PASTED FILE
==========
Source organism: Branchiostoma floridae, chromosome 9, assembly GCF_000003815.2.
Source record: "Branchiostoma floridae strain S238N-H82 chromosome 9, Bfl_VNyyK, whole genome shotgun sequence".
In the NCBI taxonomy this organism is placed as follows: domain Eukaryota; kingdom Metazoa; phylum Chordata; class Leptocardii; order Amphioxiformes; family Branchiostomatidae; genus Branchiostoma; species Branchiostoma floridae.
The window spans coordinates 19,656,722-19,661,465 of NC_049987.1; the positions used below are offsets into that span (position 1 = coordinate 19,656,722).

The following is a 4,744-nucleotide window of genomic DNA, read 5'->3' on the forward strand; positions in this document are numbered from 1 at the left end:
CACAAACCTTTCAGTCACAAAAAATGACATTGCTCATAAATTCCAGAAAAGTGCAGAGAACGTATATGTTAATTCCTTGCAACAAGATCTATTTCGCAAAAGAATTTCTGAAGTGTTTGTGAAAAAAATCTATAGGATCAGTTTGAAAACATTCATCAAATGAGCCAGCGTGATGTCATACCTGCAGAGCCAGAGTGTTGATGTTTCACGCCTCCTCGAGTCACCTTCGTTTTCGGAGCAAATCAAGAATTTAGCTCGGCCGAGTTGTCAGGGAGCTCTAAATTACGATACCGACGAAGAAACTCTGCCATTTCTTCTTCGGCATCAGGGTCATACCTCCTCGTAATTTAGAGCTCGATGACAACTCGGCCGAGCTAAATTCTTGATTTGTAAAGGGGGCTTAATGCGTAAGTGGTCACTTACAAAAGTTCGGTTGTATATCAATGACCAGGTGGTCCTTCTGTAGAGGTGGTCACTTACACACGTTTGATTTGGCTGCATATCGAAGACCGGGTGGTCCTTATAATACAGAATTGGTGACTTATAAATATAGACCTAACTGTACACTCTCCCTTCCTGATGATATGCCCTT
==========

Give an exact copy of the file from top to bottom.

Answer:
Source organism: Branchiostoma floridae, chromosome 9, assembly GCF_000003815.2.
Source record: "Branchiostoma floridae strain S238N-H82 chromosome 9, Bfl_VNyyK, whole genome shotgun sequence".
In the NCBI taxonomy this organism is placed as follows: domain Eukaryota; kingdom Metazoa; phylum Chordata; class Leptocardii; order Amphioxiformes; family Branchiostomatidae; genus Branchiostoma; species Branchiostoma floridae.
The window spans coordinates 19,656,722-19,661,465 of NC_049987.1; the positions used below are offsets into that span (position 1 = coordinate 19,656,722).

The following is a 4,744-nucleotide window of genomic DNA, read 5'->3' on the forward strand; positions in this document are numbered from 1 at the left end:
CACAAACCTTTCAGTCACAAAAAATGACATTGCTCATAAATTCCAGAAAAGTGCAGAGAACGTATATGTTAATTCCTTGCAACAAGATCTATTTCGCAAAAGAATTTCTGAAGTGTTTGTGAAAAAAATCTATAGGATCAGTTTGAAAACATTCATCAAATGAGCCAGCGTGATGTCATACCTGCAGAGCCAGAGTGTTGATGTTTCACGCCTCCTCGAGTCACCTTCGTTTTCGGAGCAAATCAAGAATTTAGCTCGGCCGAGTTGTCAGGGAGCTCTAAATTACGATACCGACGAAGAAACTCTGCCATTTCTTCTTCGGCATCAGGGTCATACCTCCTCGTAATTTAGAGCTCGATGACAACTCGGCCGAGCTAAATTCTTGATTTGTAAAGGGGGCTTAATGCGTAAGTGGTCACTTACAAAAGTTCGGTTGTATATCAATGACCAGGTGGTCCTTCTGTAGAGGTGGTCACTTACACACGTTTGATTTGGCTGCATATCGAAGACCGGGTGGTCCTTATAATACAGAATTGGTGACTTATAAATATAGACCTAACTGTACACTCTCCCTTCCTGATGATATGCCCTT